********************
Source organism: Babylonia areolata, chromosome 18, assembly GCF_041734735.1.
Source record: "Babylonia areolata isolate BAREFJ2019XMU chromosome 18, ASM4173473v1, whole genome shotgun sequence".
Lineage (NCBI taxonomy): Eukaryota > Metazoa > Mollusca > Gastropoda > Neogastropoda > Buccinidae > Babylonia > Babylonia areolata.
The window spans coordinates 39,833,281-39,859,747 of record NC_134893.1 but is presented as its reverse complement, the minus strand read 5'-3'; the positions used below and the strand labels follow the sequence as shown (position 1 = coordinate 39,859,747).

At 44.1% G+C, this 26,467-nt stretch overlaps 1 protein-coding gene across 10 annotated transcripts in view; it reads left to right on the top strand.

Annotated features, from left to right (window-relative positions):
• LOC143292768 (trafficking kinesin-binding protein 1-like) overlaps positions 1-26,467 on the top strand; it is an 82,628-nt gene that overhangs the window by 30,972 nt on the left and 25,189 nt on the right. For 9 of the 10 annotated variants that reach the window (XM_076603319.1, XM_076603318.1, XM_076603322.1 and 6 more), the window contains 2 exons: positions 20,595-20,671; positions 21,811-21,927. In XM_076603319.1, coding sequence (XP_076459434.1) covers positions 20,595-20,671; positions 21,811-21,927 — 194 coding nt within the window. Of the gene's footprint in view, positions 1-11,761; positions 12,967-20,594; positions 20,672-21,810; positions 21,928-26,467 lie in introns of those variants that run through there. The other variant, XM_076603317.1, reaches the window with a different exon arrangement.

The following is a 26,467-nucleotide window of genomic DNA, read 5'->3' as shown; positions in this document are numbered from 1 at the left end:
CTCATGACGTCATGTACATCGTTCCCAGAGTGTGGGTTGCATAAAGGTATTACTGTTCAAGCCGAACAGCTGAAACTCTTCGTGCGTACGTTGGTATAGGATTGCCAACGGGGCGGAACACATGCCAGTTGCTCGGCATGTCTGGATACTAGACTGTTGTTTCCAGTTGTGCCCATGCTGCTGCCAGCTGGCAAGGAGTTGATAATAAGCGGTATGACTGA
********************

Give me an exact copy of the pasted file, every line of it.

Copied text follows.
Source organism: Babylonia areolata, chromosome 18, assembly GCF_041734735.1.
Source record: "Babylonia areolata isolate BAREFJ2019XMU chromosome 18, ASM4173473v1, whole genome shotgun sequence".
Lineage (NCBI taxonomy): Eukaryota > Metazoa > Mollusca > Gastropoda > Neogastropoda > Buccinidae > Babylonia > Babylonia areolata.
The window spans coordinates 39,833,281-39,859,747 of record NC_134893.1 but is presented as its reverse complement, the minus strand read 5'-3'; the positions used below and the strand labels follow the sequence as shown (position 1 = coordinate 39,859,747).

At 44.1% G+C, this 26,467-nt stretch overlaps 1 protein-coding gene across 10 annotated transcripts in view; it reads left to right on the top strand.

Annotated features, from left to right (window-relative positions):
• LOC143292768 (trafficking kinesin-binding protein 1-like) overlaps positions 1-26,467 on the top strand; it is an 82,628-nt gene that overhangs the window by 30,972 nt on the left and 25,189 nt on the right. For 9 of the 10 annotated variants that reach the window (XM_076603319.1, XM_076603318.1, XM_076603322.1 and 6 more), the window contains 2 exons: positions 20,595-20,671; positions 21,811-21,927. In XM_076603319.1, coding sequence (XP_076459434.1) covers positions 20,595-20,671; positions 21,811-21,927 — 194 coding nt within the window. Of the gene's footprint in view, positions 1-11,761; positions 12,967-20,594; positions 20,672-21,810; positions 21,928-26,467 lie in introns of those variants that run through there. The other variant, XM_076603317.1, reaches the window with a different exon arrangement.

The following is a 26,467-nucleotide window of genomic DNA, read 5'->3' as shown; positions in this document are numbered from 1 at the left end:
CTCATGACGTCATGTACATCGTTCCCAGAGTGTGGGTTGCATAAAGGTATTACTGTTCAAGCCGAACAGCTGAAACTCTTCGTGCGTACGTTGGTATAGGATTGCCAACGGGGCGGAACACATGCCAGTTGCTCGGCATGTCTGGATACTAGACTGTTGTTTCCAGTTGTGCCCATGCTGCTGCCAGCTGGCAAGGAGTTGATAATAAGCGGTATGACTGA